However, it is imperative to remember here that with the rise of the Islamic State, the US has in fact installed troops back into Iraq under the guise of "advisors", "aides", "special forces" and so on. According to estimates, more than 6000 US soldiers are now in Iraq, helping Iraqi armed forces and local rebel groups fight off ISIS. While the Obama administration still maintains its "no boots on the ground" policy, the truth is at variance from its official line. The Syrian theatre of war has become more complicated than ever, and the battle one that may last for decades. The US, in attempts to not get involved directly, even as Russia and the Assad regime take the upper hand, is funding jihadist militias to fight instead. To sum up how bad this policy interference has been, many of these groups are found fighting amongst themselves, causing civilian casualties, while using weapons provided by the US.
Beyond the gross failures of Syria, the other thing the US has institutionalized under Obama with precision, and little backlash, is the use of drone warfare and targeted assassinations. While, statistically and under the veil of theoretical realism, drone warfare could be seen as a successful way of taking out high value targets without putting American soldiers at risk, the fallout and lack of culpability over civilian deaths has had next to no voice of support for those who have fallen as collateral damage to this war. On 29 September, for example,15 civilians were killed in an alleged drone strike in Achin, Afghanistan. Such strikes are common, with very little noise raised in the international community in support of civilians being killed. Under Obama, such deaths have become acceptable. This silence has only bolstered the Obama administration's resolve to use drone warfare further, with new American drone bases cropping up around the world while their operators sit in the safe confines of the deserts of Nevada on the American west coast. Many neutral nations such as Niger and Djibouti have allowed US drone bases for the economic benefits they reap, converting such warfare into a new form of "alms-for-access" economics.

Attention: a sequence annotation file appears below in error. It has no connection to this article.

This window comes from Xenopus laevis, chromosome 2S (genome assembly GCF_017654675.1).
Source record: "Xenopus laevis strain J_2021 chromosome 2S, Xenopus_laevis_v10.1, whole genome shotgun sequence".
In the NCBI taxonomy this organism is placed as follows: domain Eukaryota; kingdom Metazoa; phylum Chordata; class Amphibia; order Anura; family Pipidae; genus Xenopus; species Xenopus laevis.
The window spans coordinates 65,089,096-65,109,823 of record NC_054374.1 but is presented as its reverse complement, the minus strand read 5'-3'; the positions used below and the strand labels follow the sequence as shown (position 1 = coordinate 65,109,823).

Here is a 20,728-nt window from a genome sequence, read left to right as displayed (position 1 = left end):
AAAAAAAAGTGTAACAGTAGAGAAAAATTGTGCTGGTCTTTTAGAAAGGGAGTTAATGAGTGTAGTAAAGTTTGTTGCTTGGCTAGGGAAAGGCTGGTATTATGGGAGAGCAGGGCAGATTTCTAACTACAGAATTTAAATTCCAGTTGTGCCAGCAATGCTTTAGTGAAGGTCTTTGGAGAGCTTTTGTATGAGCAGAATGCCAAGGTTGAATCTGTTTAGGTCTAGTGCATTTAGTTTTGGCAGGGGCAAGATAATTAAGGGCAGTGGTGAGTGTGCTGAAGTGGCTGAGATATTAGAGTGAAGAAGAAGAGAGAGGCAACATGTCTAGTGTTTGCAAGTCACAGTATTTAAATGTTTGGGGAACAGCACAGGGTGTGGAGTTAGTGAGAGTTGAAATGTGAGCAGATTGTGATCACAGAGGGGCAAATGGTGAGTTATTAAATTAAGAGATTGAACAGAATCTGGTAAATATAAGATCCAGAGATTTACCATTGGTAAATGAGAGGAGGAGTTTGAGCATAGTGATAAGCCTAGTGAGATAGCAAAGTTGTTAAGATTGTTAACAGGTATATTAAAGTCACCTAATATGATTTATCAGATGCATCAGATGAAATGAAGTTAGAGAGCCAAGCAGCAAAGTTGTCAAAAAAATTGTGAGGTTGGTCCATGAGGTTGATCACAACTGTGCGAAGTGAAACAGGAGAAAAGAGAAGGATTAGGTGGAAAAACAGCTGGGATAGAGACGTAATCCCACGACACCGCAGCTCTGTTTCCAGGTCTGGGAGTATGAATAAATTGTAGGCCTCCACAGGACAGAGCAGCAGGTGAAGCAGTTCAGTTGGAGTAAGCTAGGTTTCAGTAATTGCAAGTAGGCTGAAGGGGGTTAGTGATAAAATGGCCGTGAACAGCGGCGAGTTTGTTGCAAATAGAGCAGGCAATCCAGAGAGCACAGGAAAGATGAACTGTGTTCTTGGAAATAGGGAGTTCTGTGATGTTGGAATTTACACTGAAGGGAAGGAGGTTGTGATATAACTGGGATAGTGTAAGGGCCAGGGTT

Obama comes across as a mix of David Brent from The Office, a character that people love, and House of Cards' Frank Underwood.
So, as the final episode gets ready for its shoot at 1600 Pennsylvania Avenue, Washington D.C., with President Barack Obama in the lead, the season finale of this show will follow up eight years of a refreshingly idealistic President trying to tame the ways of Washington D.C.— while watching Netflix's House of Cards and perhaps being fearful at the same time about becoming like the protagonist. If anything, Obama comes across as a mix of David Brent from The Office, a character that people love, and House of Cards' Frank Underwood. Obama will exit as a guy still struggling with the realities of America's place in the world, having good intentions, and juggling these contradictory traits. At the end of it, the global-order train that Obama is currently driving at an extremely fast speed will not stop to let him off; he will have to jump off, and hope for minimal scratches and bruises on his legacy as he does so.